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  • Sara Doan, Northeast Arkansas News

Northeast Arkansas feeling the impact of the national blood shortage

CRAIGHEAD COUNTY, Ark- The American red cross is experiencing a severe shortage of blood. Northeast Arkansas news finds out how dire it is and what the red cross credits the shortage to.

The Covid-19 pandemic has caused many shortages, but one of the most important shortages is blood.

The Red Cross credits summer and the covid-19 pandemic for causing the drastic decline in donations.

“Part of that is I think is organ transplants, elective surgeries, trauma cases, are really on the rise and that really depletes the nation’s blood inventory and, it’s no different here in Missouri and Arkansas, it’s going to do the same thing,” says Red Cross regional marketing manager, Joe Zydlo.

He also credits summer to the shortage as fewer people donate.

The red cross typically notices a dip in donations this time of year but says this is larger and started earlier than expected.

The non-profit supplies 40% of the country’s blood supply.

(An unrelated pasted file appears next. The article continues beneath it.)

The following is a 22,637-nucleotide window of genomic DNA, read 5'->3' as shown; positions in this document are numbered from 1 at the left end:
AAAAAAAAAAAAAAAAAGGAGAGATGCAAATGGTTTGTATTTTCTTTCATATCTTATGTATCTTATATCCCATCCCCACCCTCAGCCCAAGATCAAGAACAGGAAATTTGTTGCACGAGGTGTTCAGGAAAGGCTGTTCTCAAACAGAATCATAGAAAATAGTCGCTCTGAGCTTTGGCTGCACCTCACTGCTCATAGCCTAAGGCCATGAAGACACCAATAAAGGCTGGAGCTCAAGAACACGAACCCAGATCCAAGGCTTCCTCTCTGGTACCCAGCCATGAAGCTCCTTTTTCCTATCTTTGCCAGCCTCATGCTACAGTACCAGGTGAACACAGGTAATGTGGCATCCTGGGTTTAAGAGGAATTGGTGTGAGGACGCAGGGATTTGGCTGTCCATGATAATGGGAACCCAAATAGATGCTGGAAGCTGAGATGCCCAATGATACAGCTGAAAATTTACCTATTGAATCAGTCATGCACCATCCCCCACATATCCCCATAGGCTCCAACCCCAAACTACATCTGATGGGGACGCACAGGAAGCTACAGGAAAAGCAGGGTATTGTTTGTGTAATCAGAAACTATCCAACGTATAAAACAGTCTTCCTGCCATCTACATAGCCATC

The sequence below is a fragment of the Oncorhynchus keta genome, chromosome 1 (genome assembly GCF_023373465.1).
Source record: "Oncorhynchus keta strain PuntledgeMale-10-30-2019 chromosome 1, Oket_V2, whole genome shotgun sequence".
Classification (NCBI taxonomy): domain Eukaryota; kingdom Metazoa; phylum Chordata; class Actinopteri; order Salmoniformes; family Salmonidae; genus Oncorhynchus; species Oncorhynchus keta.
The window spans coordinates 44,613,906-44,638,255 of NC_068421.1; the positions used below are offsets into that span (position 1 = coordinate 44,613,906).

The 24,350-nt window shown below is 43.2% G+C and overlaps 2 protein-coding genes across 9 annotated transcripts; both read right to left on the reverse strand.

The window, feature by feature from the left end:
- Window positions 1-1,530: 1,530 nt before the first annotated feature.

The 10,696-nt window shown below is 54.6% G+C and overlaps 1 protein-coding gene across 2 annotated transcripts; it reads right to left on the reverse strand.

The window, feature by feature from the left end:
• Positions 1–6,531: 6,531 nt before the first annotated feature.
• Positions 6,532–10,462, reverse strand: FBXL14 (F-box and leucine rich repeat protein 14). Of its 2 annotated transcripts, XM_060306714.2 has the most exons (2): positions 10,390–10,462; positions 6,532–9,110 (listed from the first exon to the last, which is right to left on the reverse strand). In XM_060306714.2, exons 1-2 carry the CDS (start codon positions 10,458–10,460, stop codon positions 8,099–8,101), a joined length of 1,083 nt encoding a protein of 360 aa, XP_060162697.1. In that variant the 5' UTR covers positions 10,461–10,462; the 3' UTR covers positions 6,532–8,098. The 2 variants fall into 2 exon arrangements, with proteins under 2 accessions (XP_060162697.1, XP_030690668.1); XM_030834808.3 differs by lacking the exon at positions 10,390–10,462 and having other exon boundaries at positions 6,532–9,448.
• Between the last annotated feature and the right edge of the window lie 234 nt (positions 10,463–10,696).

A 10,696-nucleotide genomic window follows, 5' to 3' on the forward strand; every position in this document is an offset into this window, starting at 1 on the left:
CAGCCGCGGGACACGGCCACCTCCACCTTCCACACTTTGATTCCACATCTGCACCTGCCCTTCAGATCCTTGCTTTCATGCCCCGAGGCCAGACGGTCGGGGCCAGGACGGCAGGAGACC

And one medical center that benefits from red cross blood is NEA Baptist Hospital. They’re experiencing a shortage on the front lines.

“As far as blood shortages are concerned, we see that here. We’re seeing again sort of a drop-off as far as donations are concerned. We’re fairly critical right now,” says pathologist Dr. Ashton Byington.

The Red Cross needs life-saving donations from all donors.

But they’re in an emergency need of one specific type as they try to keep a five-day supply of blood.

However, that’s shrinking due to the shortage.

“An O donor would be the most useful in terms of donating blood,” says Dr. Byington.

“We have literally about a day and a half supply nationally of O, type O blood supply,” Zydlo said. “So that’s pretty grave.”

Both Zydlo and Dr. Byington say the shortage can be life or death for a patient.

“If you don’t have the blood products, that procedure doesn’t happen…and that could be the difference between life and death,” the Red Cross marketing manager says.

“Those can be challenging to try and stabilize those patients and keep them safe while also trying to manage blood product at the same time,” said Dr. Byington.

Zydlo and Byington say if people roll up their sleeves and donate blood, this can help combat that shortage.

If you’re interested in donating, you can schedule an appointment by download the red cross blood donor app. You can also book an appointment by going to


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